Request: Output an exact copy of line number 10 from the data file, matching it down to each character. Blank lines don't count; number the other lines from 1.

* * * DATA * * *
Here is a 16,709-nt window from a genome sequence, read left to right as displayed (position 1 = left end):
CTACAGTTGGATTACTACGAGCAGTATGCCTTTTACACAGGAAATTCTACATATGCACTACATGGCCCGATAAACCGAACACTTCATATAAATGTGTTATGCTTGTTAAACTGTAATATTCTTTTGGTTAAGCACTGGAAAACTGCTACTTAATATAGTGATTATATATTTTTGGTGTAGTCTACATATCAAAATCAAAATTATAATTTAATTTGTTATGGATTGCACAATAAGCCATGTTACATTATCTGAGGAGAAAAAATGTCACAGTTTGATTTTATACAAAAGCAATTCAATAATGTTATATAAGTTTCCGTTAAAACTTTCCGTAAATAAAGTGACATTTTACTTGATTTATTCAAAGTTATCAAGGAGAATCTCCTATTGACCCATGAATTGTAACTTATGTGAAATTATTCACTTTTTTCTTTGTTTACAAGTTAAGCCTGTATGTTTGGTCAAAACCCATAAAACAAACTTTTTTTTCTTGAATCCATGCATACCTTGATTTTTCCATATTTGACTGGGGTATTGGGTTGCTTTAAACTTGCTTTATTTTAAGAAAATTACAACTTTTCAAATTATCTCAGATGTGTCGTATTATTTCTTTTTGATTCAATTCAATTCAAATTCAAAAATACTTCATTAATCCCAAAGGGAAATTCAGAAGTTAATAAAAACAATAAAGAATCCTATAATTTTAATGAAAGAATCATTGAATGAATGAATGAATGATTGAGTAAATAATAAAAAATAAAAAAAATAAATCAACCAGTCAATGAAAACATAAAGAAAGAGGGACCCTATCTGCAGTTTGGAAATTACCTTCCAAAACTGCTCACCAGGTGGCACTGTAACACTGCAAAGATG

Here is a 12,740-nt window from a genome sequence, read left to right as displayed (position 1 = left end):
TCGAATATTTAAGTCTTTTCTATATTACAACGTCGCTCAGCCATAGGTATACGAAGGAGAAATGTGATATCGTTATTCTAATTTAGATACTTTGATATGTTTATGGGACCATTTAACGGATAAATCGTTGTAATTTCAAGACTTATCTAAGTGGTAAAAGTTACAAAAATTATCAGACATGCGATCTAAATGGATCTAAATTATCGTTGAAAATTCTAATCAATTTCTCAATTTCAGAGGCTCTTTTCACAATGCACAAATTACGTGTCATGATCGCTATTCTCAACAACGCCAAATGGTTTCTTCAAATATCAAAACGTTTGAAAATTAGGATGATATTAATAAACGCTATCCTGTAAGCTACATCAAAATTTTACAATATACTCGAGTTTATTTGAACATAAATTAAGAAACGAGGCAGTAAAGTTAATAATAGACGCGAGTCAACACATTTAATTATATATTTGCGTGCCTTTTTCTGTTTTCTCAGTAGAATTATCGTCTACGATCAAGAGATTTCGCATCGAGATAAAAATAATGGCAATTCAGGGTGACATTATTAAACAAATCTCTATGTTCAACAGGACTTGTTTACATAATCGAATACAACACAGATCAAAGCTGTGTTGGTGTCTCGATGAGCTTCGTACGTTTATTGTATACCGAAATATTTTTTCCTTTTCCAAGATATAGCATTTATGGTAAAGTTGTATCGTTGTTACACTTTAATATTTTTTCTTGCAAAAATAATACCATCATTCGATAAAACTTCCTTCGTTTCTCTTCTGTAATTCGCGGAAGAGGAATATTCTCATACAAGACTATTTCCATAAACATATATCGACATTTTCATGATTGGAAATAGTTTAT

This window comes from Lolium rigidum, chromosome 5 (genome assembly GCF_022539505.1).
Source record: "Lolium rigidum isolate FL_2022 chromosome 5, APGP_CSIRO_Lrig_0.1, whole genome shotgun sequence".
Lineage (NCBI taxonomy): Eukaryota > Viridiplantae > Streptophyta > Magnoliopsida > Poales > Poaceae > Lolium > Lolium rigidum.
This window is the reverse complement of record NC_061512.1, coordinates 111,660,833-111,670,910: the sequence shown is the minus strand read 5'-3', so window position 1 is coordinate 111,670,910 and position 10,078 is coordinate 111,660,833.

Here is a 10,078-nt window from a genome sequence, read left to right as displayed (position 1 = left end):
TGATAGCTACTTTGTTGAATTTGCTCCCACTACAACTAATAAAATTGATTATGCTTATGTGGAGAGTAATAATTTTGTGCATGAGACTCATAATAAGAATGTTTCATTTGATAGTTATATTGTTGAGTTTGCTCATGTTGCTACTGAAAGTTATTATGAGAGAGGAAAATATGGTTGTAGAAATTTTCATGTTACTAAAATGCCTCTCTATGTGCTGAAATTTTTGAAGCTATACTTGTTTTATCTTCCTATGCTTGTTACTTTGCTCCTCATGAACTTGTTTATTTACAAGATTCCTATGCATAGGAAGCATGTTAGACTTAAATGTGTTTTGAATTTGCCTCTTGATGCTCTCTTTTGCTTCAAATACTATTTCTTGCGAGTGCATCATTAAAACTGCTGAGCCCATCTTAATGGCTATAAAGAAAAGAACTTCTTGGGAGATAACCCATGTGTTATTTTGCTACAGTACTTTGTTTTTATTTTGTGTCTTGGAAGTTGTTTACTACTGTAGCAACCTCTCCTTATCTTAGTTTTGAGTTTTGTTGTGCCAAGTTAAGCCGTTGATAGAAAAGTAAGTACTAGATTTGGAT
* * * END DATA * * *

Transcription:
TGATAGCTACTTTGTTGAATTTGCTCCCACTACAACTAATAAAATTGATTATGCTTATGTGGAGAGTAATAATTTTGTGCATGAGACTCATAATAAGAATGTTTCATTTGATAGTTATATTGTTGAGTTTGCTCATGTTGCTACTGAAAGTTATTATGAGAGAGGAAAATATGGTTGTAGAAATTTTCATGTTACTAAAATGCCTCTCTATGTGCTGAAATTTTTGAAGCTATACTTGTTTTATCTTCCTATGCTTGTTACTTTGCTCCTCATGAACTTGTTTATTTACAAGATTCCTATGCATAGGAAGCATGTTAGACTTAAATGTGTTTTGAATTTGCCTCTTGATGCTCTCTTTTGCTTCAAATACTATTTCTTGCGAGTGCATCATTAAAACTGCTGAGCCCATCTTAATGGCTATAAAGAAAAGAACTTCTTGGGAGATAACCCATGTGTTATTTTGCTACAGTACTTTGTTTTTATTTTGTGTCTTGGAAGTTGTTTACTACTGTAGCAACCTCTCCTTATCTTAGTTTTGAGTTTTGTTGTGCCAAGTTAAGCCGTTGATAGAAAAGTAAGTACTAGATTTGGAT